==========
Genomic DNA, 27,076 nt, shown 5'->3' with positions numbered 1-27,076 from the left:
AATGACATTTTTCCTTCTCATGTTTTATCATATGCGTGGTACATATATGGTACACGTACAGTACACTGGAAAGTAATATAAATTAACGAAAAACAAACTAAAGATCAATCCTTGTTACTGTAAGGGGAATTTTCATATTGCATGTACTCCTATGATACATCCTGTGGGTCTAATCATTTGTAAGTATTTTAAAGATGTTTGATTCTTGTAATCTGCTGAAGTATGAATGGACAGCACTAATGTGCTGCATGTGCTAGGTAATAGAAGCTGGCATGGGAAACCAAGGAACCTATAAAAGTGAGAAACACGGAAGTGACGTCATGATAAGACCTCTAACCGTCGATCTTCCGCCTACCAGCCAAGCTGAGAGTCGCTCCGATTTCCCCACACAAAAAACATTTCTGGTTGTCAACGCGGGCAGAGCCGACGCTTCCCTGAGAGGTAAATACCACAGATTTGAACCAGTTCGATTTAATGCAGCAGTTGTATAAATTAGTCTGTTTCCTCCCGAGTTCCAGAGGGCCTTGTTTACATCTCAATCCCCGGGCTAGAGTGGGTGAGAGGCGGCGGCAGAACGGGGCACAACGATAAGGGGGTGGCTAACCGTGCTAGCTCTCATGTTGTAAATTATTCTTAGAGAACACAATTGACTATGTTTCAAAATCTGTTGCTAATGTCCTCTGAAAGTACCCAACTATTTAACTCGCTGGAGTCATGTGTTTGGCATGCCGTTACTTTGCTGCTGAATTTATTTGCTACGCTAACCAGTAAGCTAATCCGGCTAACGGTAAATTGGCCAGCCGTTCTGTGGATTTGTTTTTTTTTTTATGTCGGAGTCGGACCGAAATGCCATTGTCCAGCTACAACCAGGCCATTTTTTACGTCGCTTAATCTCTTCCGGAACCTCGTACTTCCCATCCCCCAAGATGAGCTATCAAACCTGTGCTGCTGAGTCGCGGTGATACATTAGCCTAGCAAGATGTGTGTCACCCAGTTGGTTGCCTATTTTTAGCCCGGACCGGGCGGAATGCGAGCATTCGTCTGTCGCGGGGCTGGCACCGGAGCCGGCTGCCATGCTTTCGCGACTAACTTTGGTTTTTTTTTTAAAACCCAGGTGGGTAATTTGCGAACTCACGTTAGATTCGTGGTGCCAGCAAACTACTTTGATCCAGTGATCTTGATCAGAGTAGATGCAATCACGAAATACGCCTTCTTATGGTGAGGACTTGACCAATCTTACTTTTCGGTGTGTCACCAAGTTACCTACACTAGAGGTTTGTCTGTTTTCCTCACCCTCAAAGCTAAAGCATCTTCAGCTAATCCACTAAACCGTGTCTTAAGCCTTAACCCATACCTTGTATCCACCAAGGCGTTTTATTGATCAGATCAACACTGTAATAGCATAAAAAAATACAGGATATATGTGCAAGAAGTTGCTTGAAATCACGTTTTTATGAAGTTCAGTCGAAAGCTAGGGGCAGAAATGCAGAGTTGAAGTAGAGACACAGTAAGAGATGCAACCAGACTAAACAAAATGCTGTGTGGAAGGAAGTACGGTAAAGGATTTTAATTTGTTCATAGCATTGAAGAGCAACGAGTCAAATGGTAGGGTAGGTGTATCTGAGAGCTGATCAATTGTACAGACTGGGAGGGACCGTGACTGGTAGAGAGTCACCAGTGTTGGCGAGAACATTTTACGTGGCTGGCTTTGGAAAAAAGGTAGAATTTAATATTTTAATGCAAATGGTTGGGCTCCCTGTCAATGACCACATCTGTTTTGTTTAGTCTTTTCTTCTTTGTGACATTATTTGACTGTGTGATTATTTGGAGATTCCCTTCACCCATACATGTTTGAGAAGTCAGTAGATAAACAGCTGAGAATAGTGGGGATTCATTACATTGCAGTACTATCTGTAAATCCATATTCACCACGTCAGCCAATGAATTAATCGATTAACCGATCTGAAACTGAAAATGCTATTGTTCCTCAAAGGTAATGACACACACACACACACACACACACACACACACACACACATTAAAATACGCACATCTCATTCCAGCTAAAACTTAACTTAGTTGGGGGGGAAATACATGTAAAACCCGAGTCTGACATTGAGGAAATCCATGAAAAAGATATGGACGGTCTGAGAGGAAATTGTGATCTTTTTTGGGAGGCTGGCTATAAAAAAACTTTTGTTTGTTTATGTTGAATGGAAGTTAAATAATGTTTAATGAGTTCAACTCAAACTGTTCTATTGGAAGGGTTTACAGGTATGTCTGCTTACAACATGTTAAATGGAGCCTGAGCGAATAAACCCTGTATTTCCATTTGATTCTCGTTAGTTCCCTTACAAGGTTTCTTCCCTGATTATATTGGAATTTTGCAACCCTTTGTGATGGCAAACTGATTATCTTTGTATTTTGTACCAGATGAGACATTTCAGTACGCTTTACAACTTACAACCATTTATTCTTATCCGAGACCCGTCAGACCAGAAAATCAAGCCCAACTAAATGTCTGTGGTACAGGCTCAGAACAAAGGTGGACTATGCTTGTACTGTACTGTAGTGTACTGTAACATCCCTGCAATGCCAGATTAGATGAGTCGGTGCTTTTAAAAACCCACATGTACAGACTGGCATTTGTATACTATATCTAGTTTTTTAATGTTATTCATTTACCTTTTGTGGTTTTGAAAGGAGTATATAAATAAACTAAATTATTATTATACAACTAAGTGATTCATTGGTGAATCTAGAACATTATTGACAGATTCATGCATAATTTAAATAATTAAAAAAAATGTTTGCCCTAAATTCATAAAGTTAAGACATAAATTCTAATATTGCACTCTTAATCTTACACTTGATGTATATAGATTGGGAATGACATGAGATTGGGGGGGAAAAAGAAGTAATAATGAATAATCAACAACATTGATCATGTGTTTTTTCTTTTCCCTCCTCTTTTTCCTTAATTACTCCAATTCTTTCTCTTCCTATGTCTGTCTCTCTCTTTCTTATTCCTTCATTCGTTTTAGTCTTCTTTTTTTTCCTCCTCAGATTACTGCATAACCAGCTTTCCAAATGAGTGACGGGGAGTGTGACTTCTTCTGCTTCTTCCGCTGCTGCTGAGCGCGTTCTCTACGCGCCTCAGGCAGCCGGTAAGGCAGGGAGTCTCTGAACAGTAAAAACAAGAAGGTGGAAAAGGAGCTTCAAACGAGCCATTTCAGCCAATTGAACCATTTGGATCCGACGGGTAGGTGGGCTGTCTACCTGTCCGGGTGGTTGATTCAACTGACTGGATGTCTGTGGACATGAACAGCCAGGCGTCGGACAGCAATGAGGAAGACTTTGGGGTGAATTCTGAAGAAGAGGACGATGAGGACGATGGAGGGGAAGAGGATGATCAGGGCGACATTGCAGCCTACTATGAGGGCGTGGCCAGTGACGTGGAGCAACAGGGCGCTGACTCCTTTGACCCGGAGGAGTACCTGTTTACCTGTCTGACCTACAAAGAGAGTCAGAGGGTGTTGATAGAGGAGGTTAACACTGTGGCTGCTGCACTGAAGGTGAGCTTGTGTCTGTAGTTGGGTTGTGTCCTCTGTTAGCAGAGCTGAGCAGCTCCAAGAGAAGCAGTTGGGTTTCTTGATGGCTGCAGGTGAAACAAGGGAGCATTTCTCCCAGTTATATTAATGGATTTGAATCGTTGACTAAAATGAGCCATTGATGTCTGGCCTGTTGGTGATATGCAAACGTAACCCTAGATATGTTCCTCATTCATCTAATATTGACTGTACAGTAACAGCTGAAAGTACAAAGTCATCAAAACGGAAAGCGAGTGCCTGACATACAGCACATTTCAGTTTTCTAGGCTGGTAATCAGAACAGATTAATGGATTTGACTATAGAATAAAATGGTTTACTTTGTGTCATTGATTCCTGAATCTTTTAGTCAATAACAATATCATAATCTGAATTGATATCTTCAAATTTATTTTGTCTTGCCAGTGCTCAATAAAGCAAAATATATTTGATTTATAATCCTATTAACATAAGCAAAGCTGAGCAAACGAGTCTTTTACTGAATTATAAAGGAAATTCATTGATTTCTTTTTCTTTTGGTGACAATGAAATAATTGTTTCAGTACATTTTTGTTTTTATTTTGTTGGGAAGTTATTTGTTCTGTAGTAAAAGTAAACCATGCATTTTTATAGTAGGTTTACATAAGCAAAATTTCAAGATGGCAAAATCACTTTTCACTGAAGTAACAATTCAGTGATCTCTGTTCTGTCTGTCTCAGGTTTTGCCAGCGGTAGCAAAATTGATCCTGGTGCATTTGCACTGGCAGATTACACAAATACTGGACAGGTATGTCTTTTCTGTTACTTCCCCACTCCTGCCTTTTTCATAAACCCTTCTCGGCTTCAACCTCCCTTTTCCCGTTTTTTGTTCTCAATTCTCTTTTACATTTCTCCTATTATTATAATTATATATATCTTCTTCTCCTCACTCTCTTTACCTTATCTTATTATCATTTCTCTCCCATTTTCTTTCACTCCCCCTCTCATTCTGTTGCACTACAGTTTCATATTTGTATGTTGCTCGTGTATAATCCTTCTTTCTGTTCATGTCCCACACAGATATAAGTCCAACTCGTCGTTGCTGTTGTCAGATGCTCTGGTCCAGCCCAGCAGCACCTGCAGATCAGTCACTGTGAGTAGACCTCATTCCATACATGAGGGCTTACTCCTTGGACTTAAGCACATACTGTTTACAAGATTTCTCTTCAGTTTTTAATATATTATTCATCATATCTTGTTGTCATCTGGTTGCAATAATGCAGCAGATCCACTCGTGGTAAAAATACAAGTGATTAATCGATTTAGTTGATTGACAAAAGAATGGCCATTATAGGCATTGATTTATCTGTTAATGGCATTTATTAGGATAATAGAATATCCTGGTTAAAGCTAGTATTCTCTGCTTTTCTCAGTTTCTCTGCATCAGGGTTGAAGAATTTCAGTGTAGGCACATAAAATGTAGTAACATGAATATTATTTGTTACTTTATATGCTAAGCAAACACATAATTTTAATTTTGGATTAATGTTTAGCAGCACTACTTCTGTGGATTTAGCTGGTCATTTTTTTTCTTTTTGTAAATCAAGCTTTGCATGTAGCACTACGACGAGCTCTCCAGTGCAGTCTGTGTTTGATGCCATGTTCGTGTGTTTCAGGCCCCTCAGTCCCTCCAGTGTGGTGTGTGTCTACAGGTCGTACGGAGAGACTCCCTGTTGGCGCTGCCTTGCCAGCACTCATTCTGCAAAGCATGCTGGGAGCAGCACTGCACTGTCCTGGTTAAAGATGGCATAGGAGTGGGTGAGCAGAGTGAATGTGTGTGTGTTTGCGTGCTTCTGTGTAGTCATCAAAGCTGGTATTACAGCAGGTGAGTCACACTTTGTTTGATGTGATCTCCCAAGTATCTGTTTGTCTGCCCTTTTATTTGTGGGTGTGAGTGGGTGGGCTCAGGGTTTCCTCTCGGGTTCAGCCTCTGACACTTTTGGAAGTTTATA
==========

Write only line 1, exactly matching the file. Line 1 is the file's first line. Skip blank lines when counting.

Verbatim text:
Genomic DNA, 27,076 nt, shown 5'->3' with positions numbered 1-27,076 from the left: